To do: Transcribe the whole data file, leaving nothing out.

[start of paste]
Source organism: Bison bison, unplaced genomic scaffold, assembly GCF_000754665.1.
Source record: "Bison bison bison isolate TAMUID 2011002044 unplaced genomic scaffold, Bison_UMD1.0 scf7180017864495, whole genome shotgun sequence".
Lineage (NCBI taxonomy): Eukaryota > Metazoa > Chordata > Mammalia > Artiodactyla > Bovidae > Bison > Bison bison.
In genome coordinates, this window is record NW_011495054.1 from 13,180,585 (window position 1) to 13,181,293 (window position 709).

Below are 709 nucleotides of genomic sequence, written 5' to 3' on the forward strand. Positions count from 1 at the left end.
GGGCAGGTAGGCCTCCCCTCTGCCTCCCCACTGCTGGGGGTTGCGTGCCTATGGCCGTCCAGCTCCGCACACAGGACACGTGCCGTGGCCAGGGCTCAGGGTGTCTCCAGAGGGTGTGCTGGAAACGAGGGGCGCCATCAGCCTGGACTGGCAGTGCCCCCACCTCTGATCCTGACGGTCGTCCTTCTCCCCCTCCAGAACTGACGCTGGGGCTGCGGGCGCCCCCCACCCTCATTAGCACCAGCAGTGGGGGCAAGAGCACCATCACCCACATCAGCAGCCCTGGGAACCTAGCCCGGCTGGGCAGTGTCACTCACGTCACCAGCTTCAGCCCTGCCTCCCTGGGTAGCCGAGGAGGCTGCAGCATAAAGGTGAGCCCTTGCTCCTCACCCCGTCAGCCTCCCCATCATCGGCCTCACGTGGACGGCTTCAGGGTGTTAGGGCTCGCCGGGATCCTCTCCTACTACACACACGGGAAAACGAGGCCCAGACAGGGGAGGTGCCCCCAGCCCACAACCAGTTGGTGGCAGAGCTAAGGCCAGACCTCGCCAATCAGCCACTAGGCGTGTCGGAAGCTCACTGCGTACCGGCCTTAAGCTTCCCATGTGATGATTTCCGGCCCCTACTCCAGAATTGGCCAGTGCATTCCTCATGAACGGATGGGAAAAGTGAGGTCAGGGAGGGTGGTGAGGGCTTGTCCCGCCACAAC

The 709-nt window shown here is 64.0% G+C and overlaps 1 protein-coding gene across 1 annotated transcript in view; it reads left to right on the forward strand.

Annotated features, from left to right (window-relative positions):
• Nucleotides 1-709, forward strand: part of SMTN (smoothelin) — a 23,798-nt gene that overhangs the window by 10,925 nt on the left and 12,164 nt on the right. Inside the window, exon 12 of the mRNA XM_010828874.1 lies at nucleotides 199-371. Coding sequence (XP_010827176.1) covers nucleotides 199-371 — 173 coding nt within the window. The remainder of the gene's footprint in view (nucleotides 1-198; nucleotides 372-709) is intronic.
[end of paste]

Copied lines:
Source organism: Bison bison, unplaced genomic scaffold, assembly GCF_000754665.1.
Source record: "Bison bison bison isolate TAMUID 2011002044 unplaced genomic scaffold, Bison_UMD1.0 scf7180017864495, whole genome shotgun sequence".
Lineage (NCBI taxonomy): Eukaryota > Metazoa > Chordata > Mammalia > Artiodactyla > Bovidae > Bison > Bison bison.
In genome coordinates, this window is record NW_011495054.1 from 13,180,585 (window position 1) to 13,181,293 (window position 709).

Below are 709 nucleotides of genomic sequence, written 5' to 3' on the forward strand. Positions count from 1 at the left end.
GGGCAGGTAGGCCTCCCCTCTGCCTCCCCACTGCTGGGGGTTGCGTGCCTATGGCCGTCCAGCTCCGCACACAGGACACGTGCCGTGGCCAGGGCTCAGGGTGTCTCCAGAGGGTGTGCTGGAAACGAGGGGCGCCATCAGCCTGGACTGGCAGTGCCCCCACCTCTGATCCTGACGGTCGTCCTTCTCCCCCTCCAGAACTGACGCTGGGGCTGCGGGCGCCCCCCACCCTCATTAGCACCAGCAGTGGGGGCAAGAGCACCATCACCCACATCAGCAGCCCTGGGAACCTAGCCCGGCTGGGCAGTGTCACTCACGTCACCAGCTTCAGCCCTGCCTCCCTGGGTAGCCGAGGAGGCTGCAGCATAAAGGTGAGCCCTTGCTCCTCACCCCGTCAGCCTCCCCATCATCGGCCTCACGTGGACGGCTTCAGGGTGTTAGGGCTCGCCGGGATCCTCTCCTACTACACACACGGGAAAACGAGGCCCAGACAGGGGAGGTGCCCCCAGCCCACAACCAGTTGGTGGCAGAGCTAAGGCCAGACCTCGCCAATCAGCCACTAGGCGTGTCGGAAGCTCACTGCGTACCGGCCTTAAGCTTCCCATGTGATGATTTCCGGCCCCTACTCCAGAATTGGCCAGTGCATTCCTCATGAACGGATGGGAAAAGTGAGGTCAGGGAGGGTGGTGAGGGCTTGTCCCGCCACAAC

The 709-nt window shown here is 64.0% G+C and overlaps 1 protein-coding gene across 1 annotated transcript in view; it reads left to right on the forward strand.

Annotated features, from left to right (window-relative positions):
• Nucleotides 1-709, forward strand: part of SMTN (smoothelin) — a 23,798-nt gene that overhangs the window by 10,925 nt on the left and 12,164 nt on the right. Inside the window, exon 12 of the mRNA XM_010828874.1 lies at nucleotides 199-371. Coding sequence (XP_010827176.1) covers nucleotides 199-371 — 173 coding nt within the window. The remainder of the gene's footprint in view (nucleotides 1-198; nucleotides 372-709) is intronic.